A School Is Under Fire After Sending Kids Home For Wearing Designer Shoes
One 11-year-old was sent home for wearing Vivienne Westwood flats, a boy was sent home for wearing Nikes.
Dress codes in school is nothing new. Back when I was in school, most of the dress codes involved girls, of course, and how much skin they could show (no spaghetti straps, shorts and skirts had to be as long as your fingertips at your side, etc.). In other cases, schools require uniforms so that kids are (or at least look) equal when it comes to appearances.
While some school districts have gotten less intense about dress codes (because most are sexist and weird!) in recent years, other schools are doubling down.
One British school has come under fire after allegedly punishing several students on their first day of school after they all wore inappropriate clothing that went against the school’s code of conduct.
So, what were they wearing? Designer kicks.
Students attending Grace College in Gateshead were sent home on their first day for wearing incorrect shoes, including an 11-year-old student donning Vivienne Westwood flats on her feet.
According to reports, the 11-year-old’s mom said her daughter spent the day in “isolation” before being picked up by her grandmother and now does not want to return to the school.
She described the school's response as “disgusting” and “ridiculous.”
“My daughter has had her first day at secondary school. She's been sitting in a room not learning anything at all and not wanting to go back,” she told ChronicleLive.
“They've said she can't wear them for health and safety because the shoe doesn't cover the top of the foot. I asked if I could get her a loafer and they said that still wasn't acceptable, it had to be a brogue type of shoe.”
She went on to explain that her daughter had worn the same shoes for the last two years and didn't have any problems.
“I think it's just a power thing. There were so many girls sent home today,” she vented.
“The only thing it's done today is disrupt a whole school. She hasn't done anything or had any lessons. She doesn't know what the school is like. She's just been stuck in a room.”
Another student was sent home for wearing black Nike walking boots.
The mother the boy said she had to leave work to pick up her son. She claims she was asked if she could take another student home with her as well as their parents were at work — even though she was at work too.
The woman said she is "absolutely livid" with the situation.
She said, “It's a Nike walking boot — he walks to school and back everyday, and they are robust. They want them to wear office shows, like brogues. That's not good for them to walk to school in, especially in the rain.”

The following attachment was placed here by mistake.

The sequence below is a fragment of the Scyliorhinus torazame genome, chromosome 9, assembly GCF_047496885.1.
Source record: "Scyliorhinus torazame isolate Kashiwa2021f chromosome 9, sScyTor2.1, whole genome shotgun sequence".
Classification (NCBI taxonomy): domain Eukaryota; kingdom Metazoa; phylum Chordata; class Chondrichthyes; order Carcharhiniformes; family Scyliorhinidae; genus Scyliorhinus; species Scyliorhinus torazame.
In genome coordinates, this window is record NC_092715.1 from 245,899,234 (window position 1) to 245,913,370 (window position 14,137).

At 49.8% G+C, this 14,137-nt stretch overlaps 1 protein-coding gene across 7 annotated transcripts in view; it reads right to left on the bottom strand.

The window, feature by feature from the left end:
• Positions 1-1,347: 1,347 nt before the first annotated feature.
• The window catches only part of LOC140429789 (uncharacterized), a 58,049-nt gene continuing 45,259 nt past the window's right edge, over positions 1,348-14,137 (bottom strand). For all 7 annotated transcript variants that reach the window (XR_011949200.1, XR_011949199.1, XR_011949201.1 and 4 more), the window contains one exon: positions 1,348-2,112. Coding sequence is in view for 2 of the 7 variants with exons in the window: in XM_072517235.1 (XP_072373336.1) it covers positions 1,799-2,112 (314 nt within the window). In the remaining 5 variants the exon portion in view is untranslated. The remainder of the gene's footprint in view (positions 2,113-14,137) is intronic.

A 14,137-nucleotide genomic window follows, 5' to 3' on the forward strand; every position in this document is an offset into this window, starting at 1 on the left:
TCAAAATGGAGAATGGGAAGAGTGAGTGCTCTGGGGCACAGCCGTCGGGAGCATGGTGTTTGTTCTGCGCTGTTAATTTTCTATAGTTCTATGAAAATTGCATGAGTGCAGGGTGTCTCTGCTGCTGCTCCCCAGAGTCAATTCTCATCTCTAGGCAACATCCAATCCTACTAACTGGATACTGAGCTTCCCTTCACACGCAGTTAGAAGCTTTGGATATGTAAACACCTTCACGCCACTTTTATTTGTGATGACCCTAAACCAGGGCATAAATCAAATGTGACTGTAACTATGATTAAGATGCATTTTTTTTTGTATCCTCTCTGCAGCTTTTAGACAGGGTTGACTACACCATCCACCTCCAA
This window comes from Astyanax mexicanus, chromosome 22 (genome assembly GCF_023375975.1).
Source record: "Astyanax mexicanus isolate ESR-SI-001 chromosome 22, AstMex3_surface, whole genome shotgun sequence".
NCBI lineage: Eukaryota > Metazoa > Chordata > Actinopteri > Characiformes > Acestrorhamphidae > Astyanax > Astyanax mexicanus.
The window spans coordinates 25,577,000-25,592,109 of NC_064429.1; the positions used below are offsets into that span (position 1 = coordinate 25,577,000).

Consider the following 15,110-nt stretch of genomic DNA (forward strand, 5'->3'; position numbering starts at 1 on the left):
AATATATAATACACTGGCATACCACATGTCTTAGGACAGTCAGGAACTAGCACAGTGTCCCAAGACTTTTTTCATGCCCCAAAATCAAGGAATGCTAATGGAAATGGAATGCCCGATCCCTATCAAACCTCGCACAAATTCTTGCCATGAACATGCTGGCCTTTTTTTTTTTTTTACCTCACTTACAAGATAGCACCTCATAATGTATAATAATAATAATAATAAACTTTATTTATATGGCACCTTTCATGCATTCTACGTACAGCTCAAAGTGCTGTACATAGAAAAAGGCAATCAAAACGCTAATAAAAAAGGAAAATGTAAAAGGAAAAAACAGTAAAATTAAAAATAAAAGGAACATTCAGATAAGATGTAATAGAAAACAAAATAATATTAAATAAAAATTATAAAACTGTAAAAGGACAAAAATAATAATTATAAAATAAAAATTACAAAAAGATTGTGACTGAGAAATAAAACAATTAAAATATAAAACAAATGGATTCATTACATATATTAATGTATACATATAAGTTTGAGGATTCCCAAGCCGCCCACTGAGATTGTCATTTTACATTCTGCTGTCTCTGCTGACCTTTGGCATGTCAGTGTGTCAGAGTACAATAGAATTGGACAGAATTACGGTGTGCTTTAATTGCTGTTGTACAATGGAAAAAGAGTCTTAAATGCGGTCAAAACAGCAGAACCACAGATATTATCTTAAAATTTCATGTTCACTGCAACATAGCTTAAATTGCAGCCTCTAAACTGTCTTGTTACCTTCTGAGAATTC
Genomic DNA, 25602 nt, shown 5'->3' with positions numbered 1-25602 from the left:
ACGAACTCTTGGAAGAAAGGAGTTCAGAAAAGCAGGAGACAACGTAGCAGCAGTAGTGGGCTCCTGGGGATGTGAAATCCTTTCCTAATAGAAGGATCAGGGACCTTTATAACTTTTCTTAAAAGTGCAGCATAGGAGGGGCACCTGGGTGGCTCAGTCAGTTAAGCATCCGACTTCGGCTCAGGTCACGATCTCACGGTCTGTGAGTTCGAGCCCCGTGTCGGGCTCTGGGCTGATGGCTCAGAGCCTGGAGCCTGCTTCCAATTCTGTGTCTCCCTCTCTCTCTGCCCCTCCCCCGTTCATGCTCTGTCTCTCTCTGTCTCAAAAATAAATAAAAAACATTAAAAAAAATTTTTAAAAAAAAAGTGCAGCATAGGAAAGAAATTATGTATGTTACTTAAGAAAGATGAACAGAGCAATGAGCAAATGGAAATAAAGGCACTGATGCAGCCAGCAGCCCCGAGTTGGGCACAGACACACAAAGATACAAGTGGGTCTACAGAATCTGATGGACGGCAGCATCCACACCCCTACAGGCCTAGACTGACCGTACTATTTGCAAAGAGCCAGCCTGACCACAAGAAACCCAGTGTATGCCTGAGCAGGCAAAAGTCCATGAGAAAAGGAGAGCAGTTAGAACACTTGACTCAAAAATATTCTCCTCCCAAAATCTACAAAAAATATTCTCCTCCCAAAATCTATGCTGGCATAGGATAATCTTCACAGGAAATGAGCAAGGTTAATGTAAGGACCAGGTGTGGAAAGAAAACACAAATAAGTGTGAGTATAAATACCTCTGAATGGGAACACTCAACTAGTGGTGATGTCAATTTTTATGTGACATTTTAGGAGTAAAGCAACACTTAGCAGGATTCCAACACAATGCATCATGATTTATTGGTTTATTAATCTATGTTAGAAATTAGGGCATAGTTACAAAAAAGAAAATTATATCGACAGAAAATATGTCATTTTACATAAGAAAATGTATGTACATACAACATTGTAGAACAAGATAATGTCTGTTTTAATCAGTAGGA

The Nike shoe, featured in an image on ChronicleLive, appears to be a standard, all-black high top Nike sneaker. Nothing totally extreme or out of the ordinary.
“It's absolutely ridiculous, a shoe is a shoe. Fair enough if it was white converse or bright trainers but they're shoes. It doesn't change how they're educated. It doesn't make any difference what they wear on their feet. Uniforms are expensive enough,” she continued.
“He's been home for six weeks, I want him back to a routine. He needs his education. He hasn't been able to get his timetable.”
After the outrage from parents, Grace College told their side of the issue.
Grace College told ChronicleLive that school shoes should be plain black and have no fashion logos to ensure consistency across the college, ensure safety and protect students from pressure to follow trends.
This sentiment seems great in theory. Sounds like the school wants kids to feel equal to one another. No one feels left out or less than because they can’t wear Vivienne Westwood shoes or Nikes. However, it's hard to enforce these rules without getting pushback from upset parents who can afford their kids these designer labels.
The school insists that before school begins, all parents are made aware of the school’s dress code expectations for students.
A spokesperson for Grace College said, "Grace College is proud of its uniform for the professional image it portrays, and we expect students to wear it with pride.”
"We aim for high standards at all times and wearing the correct uniform in the correct way is a significant and important starting point in setting and maintaining these standards. Our uniform policy is designed to be fair, equal and affordable to all students, which is especially important during a cost of living crisis.”
"Our uniform is smart, practical and good value and clear guidance on it is provided to families prior to their children joining the college; the policy can also be found within three clicks on our website.”
According to the school’s website, all students must wear "plain, sensible black shoes" and "tags or logos are not permitted", while the top of the foot must be fully covered "for safety reasons.”